Unlike common illnesses of childhood that come and go, Type 1 diabetes is permanent. When children realise this it is natural for them to feel scared and upset, longing for the past when all was normal. Everyone has different ways of coping with setbacks and children are more likely to mirror the way their parents cope. It is really important that parents are mindful of their own emotional response to the diagnosis. Mindfulness can be helpful to manage the shock of the way your life and your child’s life has changed by giving them space patiently to express their feelings whatever they are. Sometimes they may not be able to articulate how they feel so help them by encouraging much love and kindness without judging their experience.
Human nature is such that we often blame ourselves, diabetes may be seen as a punishment for something and children will go through similar if not the same emotions.
It is essentially a loss of an old way of living to adapting to a new way. A period of grief and mourning is natural. This process is absolutely necessary for a healthy transition to a new way of life so healing can take place from within. The healing period can vary from child to child and will depend on the level of support that is available. Bearing this in mind, patient parenting is needed.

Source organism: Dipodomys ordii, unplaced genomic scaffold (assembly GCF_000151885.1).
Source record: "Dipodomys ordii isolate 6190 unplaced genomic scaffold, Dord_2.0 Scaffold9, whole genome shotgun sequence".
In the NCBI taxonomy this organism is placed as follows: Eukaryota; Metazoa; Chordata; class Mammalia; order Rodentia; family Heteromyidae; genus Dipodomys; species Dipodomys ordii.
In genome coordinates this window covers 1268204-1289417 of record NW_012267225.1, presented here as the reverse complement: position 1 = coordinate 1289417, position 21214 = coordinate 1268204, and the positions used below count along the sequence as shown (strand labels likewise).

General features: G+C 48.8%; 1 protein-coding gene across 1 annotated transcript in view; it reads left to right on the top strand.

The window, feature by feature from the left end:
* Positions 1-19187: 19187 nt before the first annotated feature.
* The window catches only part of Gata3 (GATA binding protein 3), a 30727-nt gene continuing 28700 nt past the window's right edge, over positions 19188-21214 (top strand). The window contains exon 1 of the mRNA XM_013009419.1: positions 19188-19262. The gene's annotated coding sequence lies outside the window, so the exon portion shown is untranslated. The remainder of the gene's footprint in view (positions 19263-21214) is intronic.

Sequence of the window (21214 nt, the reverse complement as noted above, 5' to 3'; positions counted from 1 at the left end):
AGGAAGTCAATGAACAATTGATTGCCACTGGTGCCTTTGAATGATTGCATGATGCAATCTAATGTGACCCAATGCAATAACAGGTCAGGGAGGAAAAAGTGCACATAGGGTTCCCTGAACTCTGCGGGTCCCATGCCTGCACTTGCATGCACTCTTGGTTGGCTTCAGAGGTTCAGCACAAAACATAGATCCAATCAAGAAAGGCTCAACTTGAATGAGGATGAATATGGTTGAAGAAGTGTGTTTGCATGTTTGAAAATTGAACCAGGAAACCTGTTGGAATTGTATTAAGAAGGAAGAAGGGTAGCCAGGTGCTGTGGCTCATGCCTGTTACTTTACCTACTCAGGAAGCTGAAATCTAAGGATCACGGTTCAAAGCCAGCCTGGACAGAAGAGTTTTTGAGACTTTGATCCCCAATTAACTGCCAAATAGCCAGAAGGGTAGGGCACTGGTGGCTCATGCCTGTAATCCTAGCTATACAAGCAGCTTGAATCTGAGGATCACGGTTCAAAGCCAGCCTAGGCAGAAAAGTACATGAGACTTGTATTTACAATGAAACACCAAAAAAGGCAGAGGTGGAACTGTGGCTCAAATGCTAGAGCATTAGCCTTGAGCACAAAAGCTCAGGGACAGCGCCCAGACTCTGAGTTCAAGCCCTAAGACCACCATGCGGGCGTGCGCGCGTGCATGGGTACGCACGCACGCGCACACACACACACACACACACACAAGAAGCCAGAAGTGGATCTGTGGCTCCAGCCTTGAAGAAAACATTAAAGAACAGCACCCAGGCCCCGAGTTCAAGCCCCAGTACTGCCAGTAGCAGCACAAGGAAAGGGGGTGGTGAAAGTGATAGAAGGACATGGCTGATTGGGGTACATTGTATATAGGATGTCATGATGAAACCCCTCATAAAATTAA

Some children with Type 1 diabetes may not be ready to accept their difficulties, obvious signs would be preferring not to talk about them or play them down. Everyone finds their coping mechanism but also be aware when a child seems to be coping very well as they could be harbouring their true feelings.
Often children (especially older) may find it easier to talk to someone outside their immediate family perhaps an aunt or friend. Be mindful of this. A useful tool to help express difficult emotion is to ask your child to keep a daily journal specifically focussing what was particularly difficult about the day balanced with any positive aspects. This can help to identify patterns of negative emotions and get to the root so you can help them deal with them and it ensures an open dialogue even if it is not verbal
Tips for older children with diabetes